Belt: Sha’tari Vindicator’s Waistguard from the Arcatraz key quest. If you vendored it or chose a different reward, try Lightwarden’s Girdle (reward from Deathblow to the Legion, the Aldor quest to kill Socrethar in Netherstorm) or Girdle of the Immovable (from Quagmirran in Heroic Slave Pens).

Legs: Timewarden’s Leggings (Revered Keepers of Time) with a Clefthide Leg Armor attached. These are amazingly good for blues, and will serve you very well for a long time.

Boots: Flesh Beast’s Metal Greaves from the Mana-Tombs quest. That was back at level 66, though, so if you’ve vendored them since then (like I did), try Boots of Righteous Fortitude (from Anzu in Heroic Sethekk Halls) or Boots of the Colossus (from Pandemonious in Heroic Mana-Tombs).

Rings: Elementium Band of the Sentry (from Skyriss in Arcatraz) and Andormu’s Tear from the quest to finish the Caverns of Time: Black Portal instance. If you chose the healing ring from those quest rewards, replace Andormu’s Tear with a Delicate Eternium Ring, a BoE craftable by Jewelcrafters.

Weapon: You have several choices here. Your bestest bet is the Season 2 arena weapon Merciless Gladiator’s Gavel. If you don’t PvP, go for the Continuum Blade (Revered Keepers of Time). Either way, put a +40 Spellpower enchant on it.

Shield: Crest of the Sha’tar (Exalted Sha’tar) is your best choice here. Alternatives are Ogri’la Aegis (1 Apexis Crystal and 50 Apexis Shards at Revered Ogri’la) or Platinum Shield of the Valorous (from Ambassador Hellmaw in Shadow Labs). Fill gem sockets with stamina gems, and add a +18 Stamina enchant.

Relic: Libram of the Eternal Rest (from Darkweaver Syth in Sethekk Halls) for AoE tanking, or Libram of Saints Departed (from The Maker in Blood Furnace), Libram of Divine Purpose (20 Badges of Justice) or Libram of Zeal (15 Marks of Honor Hold/Thrallmar) for single-target tanking. Remember they’re swappable in combat, of course. :)

Trinkets: On the one hand, picking trinkets is tricky because they can do so many things. On the other hand, picking trinkets is easy because it’s hard to get access to good ones. For avoidance trinkets, try Adamantine Figurine (from Blackheart in Shadow Labs) or Figurine – Dawnstone Crab (BoP trinket made by Jewelcrafters). For pure stamina, the Commander’s Badge is good (Revered Netherwing), or Gnomish Poultryizer, Goblin Rocket Launcher or Figurine – Living Ruby Serpent (BoE Engineering-required and BoP Jewelcrafting-only trinkets respectively) are options if you don’t have an epic flying mount. And the Darkmoon Card: Vengeance (from a Darkmoon Furies Deck) is fantastic both for its huge Stamina bonus and its reflected damage; I put one together and have never regretted it despite the expense.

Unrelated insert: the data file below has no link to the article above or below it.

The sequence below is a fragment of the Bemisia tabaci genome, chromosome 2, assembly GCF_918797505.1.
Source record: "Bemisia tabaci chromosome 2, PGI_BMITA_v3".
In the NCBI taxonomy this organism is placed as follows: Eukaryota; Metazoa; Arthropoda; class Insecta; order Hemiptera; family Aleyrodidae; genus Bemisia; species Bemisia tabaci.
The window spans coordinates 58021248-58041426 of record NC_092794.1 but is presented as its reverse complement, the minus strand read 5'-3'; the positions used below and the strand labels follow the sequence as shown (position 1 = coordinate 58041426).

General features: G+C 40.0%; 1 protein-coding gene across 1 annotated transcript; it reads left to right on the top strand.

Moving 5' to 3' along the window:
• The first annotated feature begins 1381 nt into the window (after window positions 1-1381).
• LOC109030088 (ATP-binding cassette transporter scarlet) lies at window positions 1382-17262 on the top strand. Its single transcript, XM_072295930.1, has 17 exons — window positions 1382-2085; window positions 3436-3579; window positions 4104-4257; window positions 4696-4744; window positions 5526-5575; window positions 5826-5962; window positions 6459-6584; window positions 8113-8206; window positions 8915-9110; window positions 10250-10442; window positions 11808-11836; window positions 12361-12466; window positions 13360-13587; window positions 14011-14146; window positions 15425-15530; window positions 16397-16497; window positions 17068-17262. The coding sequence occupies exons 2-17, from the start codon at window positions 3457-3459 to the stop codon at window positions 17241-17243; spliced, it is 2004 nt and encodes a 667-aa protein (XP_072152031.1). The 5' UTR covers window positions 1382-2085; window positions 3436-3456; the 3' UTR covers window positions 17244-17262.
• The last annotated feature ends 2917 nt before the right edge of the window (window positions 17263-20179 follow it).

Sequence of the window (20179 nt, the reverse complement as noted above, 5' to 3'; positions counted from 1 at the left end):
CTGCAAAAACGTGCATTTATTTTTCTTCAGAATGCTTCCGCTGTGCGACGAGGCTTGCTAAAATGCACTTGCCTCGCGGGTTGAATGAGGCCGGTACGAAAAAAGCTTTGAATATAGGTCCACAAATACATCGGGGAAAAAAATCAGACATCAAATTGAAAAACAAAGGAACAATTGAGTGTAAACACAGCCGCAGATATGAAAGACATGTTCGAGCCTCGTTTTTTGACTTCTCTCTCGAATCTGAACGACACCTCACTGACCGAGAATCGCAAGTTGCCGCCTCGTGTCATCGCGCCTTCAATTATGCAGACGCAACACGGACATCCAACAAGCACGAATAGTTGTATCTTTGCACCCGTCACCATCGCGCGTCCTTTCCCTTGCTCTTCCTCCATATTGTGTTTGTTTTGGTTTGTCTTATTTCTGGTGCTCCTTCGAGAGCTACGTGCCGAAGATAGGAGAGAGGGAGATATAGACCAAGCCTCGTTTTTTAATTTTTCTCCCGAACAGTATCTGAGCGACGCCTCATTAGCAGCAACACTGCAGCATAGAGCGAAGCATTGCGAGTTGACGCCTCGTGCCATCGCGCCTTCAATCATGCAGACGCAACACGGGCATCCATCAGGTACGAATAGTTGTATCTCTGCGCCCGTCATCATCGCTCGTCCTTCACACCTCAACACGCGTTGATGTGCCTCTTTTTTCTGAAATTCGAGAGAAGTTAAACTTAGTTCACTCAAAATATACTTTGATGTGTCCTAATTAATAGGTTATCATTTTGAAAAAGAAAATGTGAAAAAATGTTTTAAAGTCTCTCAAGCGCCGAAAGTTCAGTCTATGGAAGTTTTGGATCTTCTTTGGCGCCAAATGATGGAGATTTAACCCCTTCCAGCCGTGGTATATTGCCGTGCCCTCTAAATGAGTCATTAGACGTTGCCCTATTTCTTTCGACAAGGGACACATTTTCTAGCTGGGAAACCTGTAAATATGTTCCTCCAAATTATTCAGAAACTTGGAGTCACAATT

Tankadin consumables are well-summarized here, and there’s nothing more for me to add. You should carry a reasonable selection of these when you expect to be tanking; they’re a huge boost to your efficacy without expensive regearing, regemming, or respeccing.

Comparing Gear
I recommend the TankPoints addon; it calculates an overall “TankPoints” value for every piece of gear you have, balancing out the gear’s tanking-relevant stats. It adds a line to your item tooltips giving you the TankPoints of an item relative to your currently-equipped item, so you can tell if it’s an up- or down-grade.

TankPoints also comes with a calculator – which you can access using the drop-down menus on your character paper doll – where you can add or subtract stats to see the effect on your tankpoint total. (Eg “what if I replaced this +9 Stam blue gem with a +8 Dodge red gem, allowing me to get the socket bonus of +3 Parry as well?” Use the calculator to deduct 9 Stam and add 8 Dodge and 3 Parry, and see if your overall TankPoints go up or down.)